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Launched on World Red Cross and Red Crescent Day on May 8, the year-long MyStory project shares personal experiences with the Movement.

My Red Cross Red Crescent story

Interview with an Indonesian Red Cross Society nurse, now working for the Japanese Red Cross Society.

The scene outside the bus window was apocalyptic. It resembled the city of Hiroshima in the aftermath of the atomic bomb in August 1945. Where a town once stood was now detritus. The frames of shattered buildings dotted a flattened landscape of rubble, twisted metal, upturned cars and boats.
Suwarti, dressed in her Japanese Red Cross uniform, sat and stared, expressionless, at the carnage. “It’s upsetting. I’m speechless,” she told a journalist filming her for a TV news report.

The Indonesian nurse had travelled to the town of Yamada, in north-east Japan, with five colleagues from the Himeji Red Cross hospital, more than 800 kilometres away. It was April 2011 and around six weeks after a magnitude 9.0 earthquake struck under the Pacific Ocean and sent towering tsunami waves crashing into communities along the Tohoku coastline.

The destruction brought back memories for Suwarti of her experiences in the Indonesian city of Banda Aceh, following the devastating tsunami of 26 December 2004. She arrived there with a relief team from her public hospital in the capital, Jakarta, about a week after tectonic plates ruptured off the coast. “Another team had already started treating survivors at a makeshift evacuation centre, but there was a shortage of water, food and medicine,” says the 36-year-old Java native, sitting in a meeting room in her Himeji hospital.

“It took about two weeks to come to terms with some of the shocking scenes I saw,” she says of that time almost a decade ago. “I felt tired and kept thinking about all the people crying and those who had lost their families and houses, and didn’t know what to do.”

Seven years later, in Japan’s Iwate Prefecture in 2011, Suwarti found herself at a high school that was serving as an evacuation centre for 400 local residents.

“At the evacuation centre, there were six high-school students who lost their parents in the tsunami. I spoke several times to one who was suffering a lot. She thanked me for coming and told me she wanted to become a nurse like me. I also talked to many elderly women, for I understood how important it was to talk to people as part of this kind of care.”

Suwarti already had a deep appreciation for the value of psychosocial support after her experience in Aceh in 2004. “When we arrived in Aceh, people were appreciative of us,” she says. “But more than just treating injuries, it was important to talk and hold people. Mental support, I realized, was a vital part of being a nurse there.”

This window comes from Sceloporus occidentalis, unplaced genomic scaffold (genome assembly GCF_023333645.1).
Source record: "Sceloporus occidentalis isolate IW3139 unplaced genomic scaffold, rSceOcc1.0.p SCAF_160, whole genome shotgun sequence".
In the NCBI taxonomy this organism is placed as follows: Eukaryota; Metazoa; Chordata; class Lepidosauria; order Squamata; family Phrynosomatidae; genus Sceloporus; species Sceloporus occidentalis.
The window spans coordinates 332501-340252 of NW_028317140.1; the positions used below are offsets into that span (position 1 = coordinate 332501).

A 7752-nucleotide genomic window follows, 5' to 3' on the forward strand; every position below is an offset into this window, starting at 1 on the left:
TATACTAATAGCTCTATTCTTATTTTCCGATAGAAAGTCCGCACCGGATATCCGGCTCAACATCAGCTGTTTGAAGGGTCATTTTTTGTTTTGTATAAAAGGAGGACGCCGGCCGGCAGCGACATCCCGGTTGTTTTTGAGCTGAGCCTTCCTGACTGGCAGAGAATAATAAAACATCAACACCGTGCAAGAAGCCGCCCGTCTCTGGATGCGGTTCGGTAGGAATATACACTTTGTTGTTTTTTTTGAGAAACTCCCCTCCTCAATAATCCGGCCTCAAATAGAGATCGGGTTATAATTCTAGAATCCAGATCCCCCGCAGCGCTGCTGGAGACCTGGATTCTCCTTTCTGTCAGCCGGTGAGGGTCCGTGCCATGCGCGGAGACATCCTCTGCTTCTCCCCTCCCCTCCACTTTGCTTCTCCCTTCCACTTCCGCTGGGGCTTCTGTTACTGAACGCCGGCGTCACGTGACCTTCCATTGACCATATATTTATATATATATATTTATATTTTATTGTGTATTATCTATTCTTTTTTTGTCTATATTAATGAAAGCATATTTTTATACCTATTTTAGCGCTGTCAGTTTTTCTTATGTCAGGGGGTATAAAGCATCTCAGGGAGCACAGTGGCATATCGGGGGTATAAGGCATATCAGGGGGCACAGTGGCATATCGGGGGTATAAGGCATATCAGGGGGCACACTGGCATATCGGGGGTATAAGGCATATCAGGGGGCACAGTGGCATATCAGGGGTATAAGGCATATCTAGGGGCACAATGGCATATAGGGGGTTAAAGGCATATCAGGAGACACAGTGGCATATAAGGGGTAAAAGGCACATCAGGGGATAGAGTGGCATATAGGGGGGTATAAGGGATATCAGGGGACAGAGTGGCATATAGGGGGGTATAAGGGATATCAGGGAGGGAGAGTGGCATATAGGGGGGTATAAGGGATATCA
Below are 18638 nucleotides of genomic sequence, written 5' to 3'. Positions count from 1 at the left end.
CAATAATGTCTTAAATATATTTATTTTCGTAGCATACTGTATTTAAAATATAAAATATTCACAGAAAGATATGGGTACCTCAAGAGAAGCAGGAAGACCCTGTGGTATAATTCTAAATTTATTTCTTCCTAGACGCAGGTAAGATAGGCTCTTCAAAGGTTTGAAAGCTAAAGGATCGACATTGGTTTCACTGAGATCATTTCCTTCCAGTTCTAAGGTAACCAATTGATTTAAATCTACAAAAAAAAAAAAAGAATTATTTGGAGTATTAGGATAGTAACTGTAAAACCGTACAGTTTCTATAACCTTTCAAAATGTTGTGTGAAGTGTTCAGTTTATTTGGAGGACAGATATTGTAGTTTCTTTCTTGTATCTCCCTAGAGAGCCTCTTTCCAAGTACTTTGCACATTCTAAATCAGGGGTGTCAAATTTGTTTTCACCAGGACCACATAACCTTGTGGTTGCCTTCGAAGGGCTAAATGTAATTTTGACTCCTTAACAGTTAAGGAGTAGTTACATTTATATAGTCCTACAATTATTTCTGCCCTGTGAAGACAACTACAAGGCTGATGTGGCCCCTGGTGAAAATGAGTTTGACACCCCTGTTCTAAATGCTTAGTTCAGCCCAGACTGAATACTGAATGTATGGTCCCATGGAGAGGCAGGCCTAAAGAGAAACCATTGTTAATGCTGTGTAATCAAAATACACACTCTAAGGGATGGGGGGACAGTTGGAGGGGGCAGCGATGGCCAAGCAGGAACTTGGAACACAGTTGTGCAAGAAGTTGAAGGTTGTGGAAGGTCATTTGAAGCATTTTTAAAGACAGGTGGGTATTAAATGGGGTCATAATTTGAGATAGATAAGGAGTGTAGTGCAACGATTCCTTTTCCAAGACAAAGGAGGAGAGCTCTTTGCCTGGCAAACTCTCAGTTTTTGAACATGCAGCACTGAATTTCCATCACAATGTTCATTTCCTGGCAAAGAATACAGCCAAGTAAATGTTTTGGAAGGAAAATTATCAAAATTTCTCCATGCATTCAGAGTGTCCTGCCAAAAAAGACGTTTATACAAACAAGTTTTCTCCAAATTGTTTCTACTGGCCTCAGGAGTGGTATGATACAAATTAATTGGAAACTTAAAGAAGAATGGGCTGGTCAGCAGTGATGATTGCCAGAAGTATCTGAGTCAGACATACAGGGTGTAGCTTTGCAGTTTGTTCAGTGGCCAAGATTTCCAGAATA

Before heading out to respond to the earthquake and tsunami in Japan, Suwarti was prepared. She received disaster relief training, including guidance on how to counsel survivors and the bereaved, and she completed another course at her hospital in the summer of 2013.

Suwarti’s determination to help in Tohoku can be traced back to her experiences in Aceh, where she learned that the Japanese Red Cross had sent a medical team to the area.

“When my country was in need, lots of different countries helped us, including the Japanese Red Cross,” she says. “In fact, the head of the ER [emergency response] here [in Himeji] spent a year and a half in Aceh and the head surgeon went there for a year. So I felt that if I could pass the national exam and had the chance, I would really like to go and help those people in Tohoku.”

Suwarti first arrived in Japan in 2008 on a nursing programme set up by Japan and Indonesia. Despite her extensive ER and intensive care experience in her home country, she still had to pass Japan’s national nursing exam. The biggest hurdle was learning Japanese, including medical terminology.

Suwarti continued to study intensively for the five-hour nursing exam and finally, after her third attempt, she became one of only 16 foreign nurses — from nearly 400 — to pass.

In 2013, Suwarti shared her experiences in Tohoku with trainee nurses and staff at one of Indonesia’s top nursing schools, and she has been asked to help produce an official disaster preparedness and response manual.

“In 2004, we weren’t prepared for that size of disaster and had no experience of disaster relief. Therefore, we were grateful to receive support from the Japanese Red Cross. But Indonesia still needs to learn more about disaster relief. I’m very happy to have joined the Japanese Red Cross where I can learn these kinds of skills.

“Disaster can strike at any time and affect anyone, so as a nurse, I felt I had a duty to help in Iwate. I also now feel that I would like to do whatever I can to help, should another disaster strike in the future,” she says. “As a member of the Red Cross, I strongly feel it’s my duty to help anyone affected by disaster — no matter what their ethnicity, religion or nationality.”

By Nick Jones
Nick Jones is a freelance journalist based in Tokyo.